A chronic non-healing wound is a surrogate marker for illness. These patients require holistic management of their co-morbidities and continuity across care settings.

Despite this, a great deal of emphasis has been placed on treating wounds as singular events, managed topically with expensive dressings and support surfaces. This is only a small part of wound healing.

As a physician focused solely on wound care, I have learned that we must shift the focus from simply treating the wound to treating the wounded patient. The impact in the post-acute care setting in particular is worthy of evaluation and discussion, as up to 29% of patients in long-term care facilities will experience a pressure ulcer, posing serious legal, financial, and staffing implications.

For those providers working outside long-term care, there is little understanding of challenges facing LTC providers. Acute providers do not often ask, for example, how are my LTC partners reimbursed? How are they staffed? What are the requirements and regulatory pressures they face? Asking these questions would facilitate a more productive dialogue with a focus on collaborative prevention, rather than waiting until a chronic wound occurs in the LTC setting.

Creating an integrated wound care community

To address the needs of the present and growing population of patients with chronic wounds, Healogics developed an integrated wound care community model, to coordinate the wound healing process across all care settings. The program utilizes Healogics Specialty Physicians, a subspecialty group of physicians and providers with extensive training solely focused on wound care.

HSPs provide expert inpatient consultation and ensure safe transition of patients out of the hospital into the appropriate care setting. Because HSPs see the patient regardless of post-discharge venue, patients receive the same quality of care whether they are going home, to a skilled-nursing, assisted living, or LTC setting. Because chronic wounds are surrogate markers for illness, we have realized it’s essential to have an integrated, multi-setting, and multi-disciplinary process to treat the patient and their co-morbidities.

Data collected at a pilot IWCC site in the Midwestern U.S. from 2014 to 2016 revealed very positive trends for chronic wound patients. In the acute care setting, the average length of stay decreased from 9.41 days to 5.64 days, and total cost of care per patient was reduced from $10,670 to $7,248.

We’re excited by these promising results, which were revealed at the American College of Wound Healing and Tissue Repair Conference last December. We look forward to refining and expanding the model by helping our partners in acute and LTC settings standardize their practices, use evidence-based clinical guidelines, mobilize technologies and processes, and pay critical attention to patient safety and value-based outcomes.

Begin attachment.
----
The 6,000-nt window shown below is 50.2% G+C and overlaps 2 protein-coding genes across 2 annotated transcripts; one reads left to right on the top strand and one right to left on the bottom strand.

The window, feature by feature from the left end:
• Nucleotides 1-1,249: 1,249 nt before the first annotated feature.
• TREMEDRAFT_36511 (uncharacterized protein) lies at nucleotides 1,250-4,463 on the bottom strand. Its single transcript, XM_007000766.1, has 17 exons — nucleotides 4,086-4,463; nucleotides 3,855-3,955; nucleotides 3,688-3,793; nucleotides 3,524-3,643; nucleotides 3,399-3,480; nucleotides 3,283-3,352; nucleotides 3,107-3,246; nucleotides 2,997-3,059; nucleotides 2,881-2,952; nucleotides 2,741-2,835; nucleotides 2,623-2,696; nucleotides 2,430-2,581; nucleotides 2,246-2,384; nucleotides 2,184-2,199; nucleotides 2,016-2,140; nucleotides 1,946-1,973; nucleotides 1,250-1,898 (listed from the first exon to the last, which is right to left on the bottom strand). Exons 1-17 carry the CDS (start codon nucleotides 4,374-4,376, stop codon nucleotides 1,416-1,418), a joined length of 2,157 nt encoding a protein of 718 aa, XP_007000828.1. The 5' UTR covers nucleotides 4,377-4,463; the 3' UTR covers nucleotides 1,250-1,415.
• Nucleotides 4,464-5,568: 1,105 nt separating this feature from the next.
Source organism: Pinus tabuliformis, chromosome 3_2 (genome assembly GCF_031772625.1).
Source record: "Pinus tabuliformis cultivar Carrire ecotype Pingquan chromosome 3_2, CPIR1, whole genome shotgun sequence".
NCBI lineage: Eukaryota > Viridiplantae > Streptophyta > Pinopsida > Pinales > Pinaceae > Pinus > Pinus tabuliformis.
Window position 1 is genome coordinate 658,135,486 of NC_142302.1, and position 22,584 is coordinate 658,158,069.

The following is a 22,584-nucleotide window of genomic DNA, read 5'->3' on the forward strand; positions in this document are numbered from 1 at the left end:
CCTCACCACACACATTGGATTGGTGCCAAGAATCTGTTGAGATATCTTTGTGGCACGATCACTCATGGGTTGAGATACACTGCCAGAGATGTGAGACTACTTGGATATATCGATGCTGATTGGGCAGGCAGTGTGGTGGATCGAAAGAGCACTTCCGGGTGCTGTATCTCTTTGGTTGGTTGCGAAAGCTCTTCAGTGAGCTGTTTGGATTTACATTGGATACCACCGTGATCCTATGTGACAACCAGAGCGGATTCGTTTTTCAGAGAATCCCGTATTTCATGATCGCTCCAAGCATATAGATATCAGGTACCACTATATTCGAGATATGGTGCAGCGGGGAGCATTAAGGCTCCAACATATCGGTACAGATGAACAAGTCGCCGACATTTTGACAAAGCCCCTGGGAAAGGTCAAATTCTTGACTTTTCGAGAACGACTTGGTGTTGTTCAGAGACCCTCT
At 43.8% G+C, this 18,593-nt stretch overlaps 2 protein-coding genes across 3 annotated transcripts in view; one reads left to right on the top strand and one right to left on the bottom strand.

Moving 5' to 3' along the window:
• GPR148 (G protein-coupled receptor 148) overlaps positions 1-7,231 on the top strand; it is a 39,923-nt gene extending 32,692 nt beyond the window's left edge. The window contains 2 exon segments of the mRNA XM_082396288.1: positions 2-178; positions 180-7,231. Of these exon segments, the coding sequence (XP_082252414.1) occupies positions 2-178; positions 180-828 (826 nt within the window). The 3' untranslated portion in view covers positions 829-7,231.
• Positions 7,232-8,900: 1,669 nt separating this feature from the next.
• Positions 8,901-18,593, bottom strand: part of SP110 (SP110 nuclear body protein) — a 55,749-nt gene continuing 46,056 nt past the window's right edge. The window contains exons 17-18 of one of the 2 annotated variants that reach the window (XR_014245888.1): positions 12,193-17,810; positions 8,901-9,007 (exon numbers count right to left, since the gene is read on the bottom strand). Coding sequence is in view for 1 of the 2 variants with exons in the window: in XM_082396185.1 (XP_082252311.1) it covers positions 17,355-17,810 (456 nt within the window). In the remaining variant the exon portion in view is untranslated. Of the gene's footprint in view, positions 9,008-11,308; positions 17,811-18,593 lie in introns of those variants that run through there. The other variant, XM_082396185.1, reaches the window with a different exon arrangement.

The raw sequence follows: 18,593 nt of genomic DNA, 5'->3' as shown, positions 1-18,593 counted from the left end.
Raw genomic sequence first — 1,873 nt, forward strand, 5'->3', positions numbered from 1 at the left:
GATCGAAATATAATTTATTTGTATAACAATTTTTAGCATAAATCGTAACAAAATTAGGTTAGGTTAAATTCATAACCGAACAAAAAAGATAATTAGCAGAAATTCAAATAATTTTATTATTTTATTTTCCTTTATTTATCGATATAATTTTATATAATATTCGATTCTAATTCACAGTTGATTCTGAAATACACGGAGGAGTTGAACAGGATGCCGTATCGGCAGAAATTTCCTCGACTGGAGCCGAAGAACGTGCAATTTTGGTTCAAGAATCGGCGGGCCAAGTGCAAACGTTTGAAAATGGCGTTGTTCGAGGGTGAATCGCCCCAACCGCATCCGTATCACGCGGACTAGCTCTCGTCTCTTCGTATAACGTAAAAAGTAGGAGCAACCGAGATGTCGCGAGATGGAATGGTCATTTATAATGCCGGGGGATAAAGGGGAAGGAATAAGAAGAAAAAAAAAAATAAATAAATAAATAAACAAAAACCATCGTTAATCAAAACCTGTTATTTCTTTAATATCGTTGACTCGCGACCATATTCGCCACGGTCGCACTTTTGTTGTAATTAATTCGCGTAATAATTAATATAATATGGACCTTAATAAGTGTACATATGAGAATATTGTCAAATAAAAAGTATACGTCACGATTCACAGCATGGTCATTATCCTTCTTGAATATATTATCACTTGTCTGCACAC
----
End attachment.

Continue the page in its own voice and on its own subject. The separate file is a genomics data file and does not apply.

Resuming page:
When it comes to wound healing, no venue of care should operate alone—an integrated solution that creates continuity for the patient is critical. There are four things LTC facilities can do to break down the silos:

Read more at McKnight’s

NYU docs are using machine learning to stop a stealthy disease before it’s too late

Lymphedema causes unsightly swelling in the arms and legs. But researchers Mei Fu and Yao Wang have an idea for catching early symptoms sooner.

Researchers at NYU’s Tandon School of Engineering have teamed up with those from the university’s Rory Meyers College of Nursing to develop a machine-learning algorithm that could help detect a lymphatic system disease before doctors are able to.

There is no cure for lymphedema, only physical exercises that can keep the symptoms in check.

Early detection of the disease would allow for physical therapy that could theoretically stop the disease’s progress enough to never allow it to develop.

“Machine learning will help us to develop an algorithm to determine a patient’s status or predict if they will have a measurable symptom later on,” explained Mei Fu, an associate professor at NYU’s Rory Meyers College of Nursing, by telephone last week. “Each time the patients enter the data, the algorithm will teach itself. Later on, machine learning will probably help us say which treatment is better for which kind of patients.”

Read more at Technically Brooklyn

Doctor-turned-businesswoman uses technology to help diabetics save their feet

When Dr. Breanne Everett began training to become a plastic surgeon she was shocked by the number of foot problems, including amputations, she was seeing among diabetic patients. She decided to look for a solution.

That led the 32-year-old physician to put her medical training on hold and make the transition into business and technology.

She invented a device to alert diabetic patients before a sore spot on their foot turned into a wound that could cause severe complications.

The Calgary company she founded — Orpyx — developed pressure-sensitive insole technology to feed information to patients and prevent the kinds of wounds that can lead to amputations in diabetics with peripheral neuropathy, which can cause numbness in the feet.

The company’s smart-sole foot protection system is attracting attention around the world with ongoing clinical trials in both the U.S. and U.K. The product is available through the company, which calls it the only device of its type on the market.

Read more at Ottawa Citizen